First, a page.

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Women in tech: Marta Krupinska on what it’s really like to work for Google

Posted by
Hannah Keegan
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Work/Life is Stylist’s regular column about the professional routines of successful women. Here, Google’s Marta Krupinska takes us through her one-day diary, from morning latte to lights out.

Marta Krupinska, 31, is the head of Google For Startups. She lives in east London with her husband.

MY ALARM GOES OFF…

At 7am. I have coffee with my husband and text my mum who still lives in my hometown, Krakow in Poland. I check my work email, message colleagues on Hangouts and go through Twitter for tech and political news. I have breakfast during my first meeting, usually fruit and yogurt. 

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I’M RESPONSIBLE FOR …

Heading up the Google initiative Google For Startups in the UK, which involves selecting and then enabling startups around the world to succeed with Google’s mentorship.

I GOT THE JOB …

By founding startups myself. When I moved to the UK in 2012, I co-founded a company called Azimo. Off the back of its success, Google reached out about my current role in early 2018 and, although I didn’t want to work for a big company, I began to see it as an opportunity to harness talent, knowledge and resources from one of the most successful tech companies in the world.

MY TYPICAL DAY…

Starts at 8.30am. I have back-to-back meetings and divide my time between the startups themselves, potential investors and sometimes the media. In terms of who we choose to support, I’m focused on ensuring that there is diversity among our founders, as well as those building ‘profit with purpose’ companies – ie those using technology to build products that are socially impactful, such as a company called Predina that’s using artificial intelligence to predict transport risks and reduce them.

Marta spends her day in back-to-back meetings
Marta spends her day in back-to-back meetings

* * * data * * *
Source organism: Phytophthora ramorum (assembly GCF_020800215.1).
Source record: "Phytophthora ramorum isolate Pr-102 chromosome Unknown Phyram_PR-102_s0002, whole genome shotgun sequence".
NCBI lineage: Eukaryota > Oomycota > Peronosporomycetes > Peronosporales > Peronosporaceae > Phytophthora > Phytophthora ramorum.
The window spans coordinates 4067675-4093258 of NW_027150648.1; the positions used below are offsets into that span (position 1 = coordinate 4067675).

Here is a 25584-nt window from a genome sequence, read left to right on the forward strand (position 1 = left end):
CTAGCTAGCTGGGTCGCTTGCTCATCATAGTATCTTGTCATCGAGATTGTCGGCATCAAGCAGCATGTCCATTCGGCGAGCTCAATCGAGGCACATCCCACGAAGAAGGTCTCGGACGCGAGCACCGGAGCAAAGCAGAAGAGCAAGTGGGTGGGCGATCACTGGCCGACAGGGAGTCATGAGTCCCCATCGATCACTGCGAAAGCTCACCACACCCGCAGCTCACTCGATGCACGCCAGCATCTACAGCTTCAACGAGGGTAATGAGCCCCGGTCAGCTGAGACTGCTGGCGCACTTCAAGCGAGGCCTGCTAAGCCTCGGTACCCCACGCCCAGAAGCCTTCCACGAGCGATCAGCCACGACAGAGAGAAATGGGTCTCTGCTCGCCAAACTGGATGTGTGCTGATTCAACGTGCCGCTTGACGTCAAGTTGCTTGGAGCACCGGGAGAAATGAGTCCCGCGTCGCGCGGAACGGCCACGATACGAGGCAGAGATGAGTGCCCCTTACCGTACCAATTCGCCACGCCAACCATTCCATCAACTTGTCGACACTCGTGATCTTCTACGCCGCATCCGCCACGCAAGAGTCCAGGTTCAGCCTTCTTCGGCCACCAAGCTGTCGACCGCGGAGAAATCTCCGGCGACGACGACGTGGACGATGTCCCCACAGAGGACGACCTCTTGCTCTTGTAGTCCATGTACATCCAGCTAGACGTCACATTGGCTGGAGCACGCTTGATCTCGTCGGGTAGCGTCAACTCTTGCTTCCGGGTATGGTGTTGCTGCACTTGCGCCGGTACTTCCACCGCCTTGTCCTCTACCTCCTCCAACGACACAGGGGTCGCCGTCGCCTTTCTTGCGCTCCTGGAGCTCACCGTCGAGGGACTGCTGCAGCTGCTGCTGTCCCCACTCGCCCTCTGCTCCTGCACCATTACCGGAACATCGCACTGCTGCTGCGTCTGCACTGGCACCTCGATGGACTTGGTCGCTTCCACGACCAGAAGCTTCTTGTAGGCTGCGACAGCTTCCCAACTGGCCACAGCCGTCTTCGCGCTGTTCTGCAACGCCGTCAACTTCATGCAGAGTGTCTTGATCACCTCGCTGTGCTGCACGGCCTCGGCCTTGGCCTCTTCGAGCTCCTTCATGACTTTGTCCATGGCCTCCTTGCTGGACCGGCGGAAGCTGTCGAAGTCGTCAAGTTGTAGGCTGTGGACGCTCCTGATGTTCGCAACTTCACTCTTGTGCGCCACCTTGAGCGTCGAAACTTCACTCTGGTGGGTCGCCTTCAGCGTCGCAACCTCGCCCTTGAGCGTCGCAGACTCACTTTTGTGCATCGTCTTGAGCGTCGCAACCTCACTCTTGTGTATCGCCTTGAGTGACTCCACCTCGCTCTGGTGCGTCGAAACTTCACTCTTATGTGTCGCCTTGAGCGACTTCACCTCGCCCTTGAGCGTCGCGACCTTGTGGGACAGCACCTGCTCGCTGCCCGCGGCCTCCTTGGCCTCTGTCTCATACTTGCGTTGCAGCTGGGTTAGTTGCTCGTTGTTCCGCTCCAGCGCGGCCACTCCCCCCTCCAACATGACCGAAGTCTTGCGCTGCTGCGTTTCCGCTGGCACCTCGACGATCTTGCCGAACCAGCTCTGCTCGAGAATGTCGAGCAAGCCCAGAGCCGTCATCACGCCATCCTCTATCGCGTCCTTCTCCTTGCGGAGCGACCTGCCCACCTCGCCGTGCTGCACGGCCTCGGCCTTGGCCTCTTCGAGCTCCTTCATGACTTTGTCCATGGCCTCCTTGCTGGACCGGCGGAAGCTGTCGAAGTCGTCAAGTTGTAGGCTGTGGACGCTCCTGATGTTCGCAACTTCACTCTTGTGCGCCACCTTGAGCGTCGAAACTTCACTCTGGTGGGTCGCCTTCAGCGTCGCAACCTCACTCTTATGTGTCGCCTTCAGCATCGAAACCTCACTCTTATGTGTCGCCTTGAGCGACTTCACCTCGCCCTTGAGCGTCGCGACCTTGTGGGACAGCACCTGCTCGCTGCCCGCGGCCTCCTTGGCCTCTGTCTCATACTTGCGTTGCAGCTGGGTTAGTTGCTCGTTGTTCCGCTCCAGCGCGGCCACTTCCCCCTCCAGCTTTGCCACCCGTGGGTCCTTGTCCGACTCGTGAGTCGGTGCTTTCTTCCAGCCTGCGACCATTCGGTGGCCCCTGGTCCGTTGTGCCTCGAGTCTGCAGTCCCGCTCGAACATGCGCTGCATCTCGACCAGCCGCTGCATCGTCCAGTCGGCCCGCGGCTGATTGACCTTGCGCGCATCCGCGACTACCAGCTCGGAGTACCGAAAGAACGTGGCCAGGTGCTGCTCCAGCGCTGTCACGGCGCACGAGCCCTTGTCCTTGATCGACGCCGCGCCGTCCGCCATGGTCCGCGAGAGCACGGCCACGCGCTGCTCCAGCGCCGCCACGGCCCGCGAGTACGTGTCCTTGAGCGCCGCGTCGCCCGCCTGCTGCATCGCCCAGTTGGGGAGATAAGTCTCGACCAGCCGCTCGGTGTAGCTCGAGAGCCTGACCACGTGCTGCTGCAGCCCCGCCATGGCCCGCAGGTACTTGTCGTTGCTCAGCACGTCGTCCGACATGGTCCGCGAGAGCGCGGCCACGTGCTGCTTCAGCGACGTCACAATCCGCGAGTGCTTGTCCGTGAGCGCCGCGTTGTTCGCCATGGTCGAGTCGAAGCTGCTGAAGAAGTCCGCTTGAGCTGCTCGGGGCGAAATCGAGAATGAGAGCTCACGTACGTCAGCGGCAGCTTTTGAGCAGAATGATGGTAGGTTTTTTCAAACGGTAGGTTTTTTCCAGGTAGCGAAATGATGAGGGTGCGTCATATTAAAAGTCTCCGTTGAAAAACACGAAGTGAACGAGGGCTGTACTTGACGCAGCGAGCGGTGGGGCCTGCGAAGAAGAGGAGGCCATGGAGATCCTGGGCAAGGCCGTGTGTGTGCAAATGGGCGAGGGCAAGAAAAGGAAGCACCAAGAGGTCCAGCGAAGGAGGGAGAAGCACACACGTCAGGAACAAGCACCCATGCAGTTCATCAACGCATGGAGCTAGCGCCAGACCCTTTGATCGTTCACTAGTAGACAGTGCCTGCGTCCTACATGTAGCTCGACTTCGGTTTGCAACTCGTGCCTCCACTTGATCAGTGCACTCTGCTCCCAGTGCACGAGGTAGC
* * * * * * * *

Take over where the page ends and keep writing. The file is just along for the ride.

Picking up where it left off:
I’m often on video calls with my wider colleagues at Google, wherever in the world they might be – checking in with them is important because they can give us access to the best mentors and specialists. I usually work through lunch – if I’m in a meeting I’ll just eat whatever everyone else is having. I’m really not picky. I probably travel two or three times a month, from sessions with my colleagues in Silicon Valley to speaking at a conference in Israel. If I’m in the UK office, I’ll leave around 6.30pm to head to an event most nights.

MY MOST MEMORABLE WORK MOMENT…

Was sharing the stage with Arlan Hamilton at this year’s Startup Grind conference. She’s a black, queer woman from Texas who raised a venture capital fund, Backstage Capital, and has supported over 130 startups by underestimated founders around the world. It felt incredibly inspiring. 

THE WORST PART OF MY JOB …

Is the industry’s lack of diversity. I’ll go into an investor meeting with five white men and 90% of all venture capital money invested in startups in the UK goes to all-male teams. It’s even worse when we look at ethnic minorities, LGBTQI people or founders with disabilities. 

She's often on video call to colleagues around the world
She's often on video calls to colleagues around the world

THE BEST PART OF MY JOB …

Is seeing start-ups succeed – such as Feebris, a healthtech company that has raised £1.1million. It feels so rewarding.

AFTER WORK …

If I have an evening off, I’ll go to a gig with my husband – we recently saw Janelle Monáe. Or I’ll watch a political TV show such as Last Week Tonight. I’m asleep by 1am.

My Plan B: Founder

I would be building startups full-time – I definitely don’t think I’m finished with that. I’d build more in the financial sector, which is my passion. The best part about technology is that it’s just a tool – what really matters is what you do with it. You can create pretty much anything

Photography: Holly McGlynn 

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Hannah Keegan

Hannah Keegan is the features writer at Stylist magazine.

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